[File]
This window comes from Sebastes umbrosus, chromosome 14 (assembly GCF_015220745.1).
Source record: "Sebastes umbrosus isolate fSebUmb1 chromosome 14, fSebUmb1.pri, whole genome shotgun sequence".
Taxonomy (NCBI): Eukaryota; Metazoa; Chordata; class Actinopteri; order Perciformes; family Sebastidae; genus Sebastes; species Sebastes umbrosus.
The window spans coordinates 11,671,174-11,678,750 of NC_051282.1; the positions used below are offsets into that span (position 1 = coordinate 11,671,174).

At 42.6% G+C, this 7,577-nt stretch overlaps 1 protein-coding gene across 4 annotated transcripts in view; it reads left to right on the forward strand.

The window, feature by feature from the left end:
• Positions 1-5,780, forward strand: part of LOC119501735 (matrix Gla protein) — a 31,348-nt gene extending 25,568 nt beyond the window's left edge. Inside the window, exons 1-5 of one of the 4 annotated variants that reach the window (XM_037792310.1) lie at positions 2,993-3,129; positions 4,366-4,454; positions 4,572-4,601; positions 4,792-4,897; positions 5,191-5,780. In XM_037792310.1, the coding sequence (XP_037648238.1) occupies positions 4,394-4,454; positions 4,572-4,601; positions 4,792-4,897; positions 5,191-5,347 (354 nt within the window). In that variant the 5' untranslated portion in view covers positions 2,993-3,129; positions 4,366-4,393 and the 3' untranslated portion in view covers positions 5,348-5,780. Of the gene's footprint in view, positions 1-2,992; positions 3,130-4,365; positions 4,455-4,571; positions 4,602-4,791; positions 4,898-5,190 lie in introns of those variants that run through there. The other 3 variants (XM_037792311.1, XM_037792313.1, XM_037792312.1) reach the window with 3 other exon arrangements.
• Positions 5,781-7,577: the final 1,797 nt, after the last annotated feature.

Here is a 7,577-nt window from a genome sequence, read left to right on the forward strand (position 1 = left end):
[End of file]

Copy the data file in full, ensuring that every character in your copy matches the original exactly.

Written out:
This window comes from Sebastes umbrosus, chromosome 14 (assembly GCF_015220745.1).
Source record: "Sebastes umbrosus isolate fSebUmb1 chromosome 14, fSebUmb1.pri, whole genome shotgun sequence".
Taxonomy (NCBI): Eukaryota; Metazoa; Chordata; class Actinopteri; order Perciformes; family Sebastidae; genus Sebastes; species Sebastes umbrosus.
The window spans coordinates 11,671,174-11,678,750 of NC_051282.1; the positions used below are offsets into that span (position 1 = coordinate 11,671,174).

At 42.6% G+C, this 7,577-nt stretch overlaps 1 protein-coding gene across 4 annotated transcripts in view; it reads left to right on the forward strand.

The window, feature by feature from the left end:
• Positions 1-5,780, forward strand: part of LOC119501735 (matrix Gla protein) — a 31,348-nt gene extending 25,568 nt beyond the window's left edge. Inside the window, exons 1-5 of one of the 4 annotated variants that reach the window (XM_037792310.1) lie at positions 2,993-3,129; positions 4,366-4,454; positions 4,572-4,601; positions 4,792-4,897; positions 5,191-5,780. In XM_037792310.1, the coding sequence (XP_037648238.1) occupies positions 4,394-4,454; positions 4,572-4,601; positions 4,792-4,897; positions 5,191-5,347 (354 nt within the window). In that variant the 5' untranslated portion in view covers positions 2,993-3,129; positions 4,366-4,393 and the 3' untranslated portion in view covers positions 5,348-5,780. Of the gene's footprint in view, positions 1-2,992; positions 3,130-4,365; positions 4,455-4,571; positions 4,602-4,791; positions 4,898-5,190 lie in introns of those variants that run through there. The other 3 variants (XM_037792311.1, XM_037792313.1, XM_037792312.1) reach the window with 3 other exon arrangements.
• Positions 5,781-7,577: the final 1,797 nt, after the last annotated feature.

Here is a 7,577-nt window from a genome sequence, read left to right on the forward strand (position 1 = left end):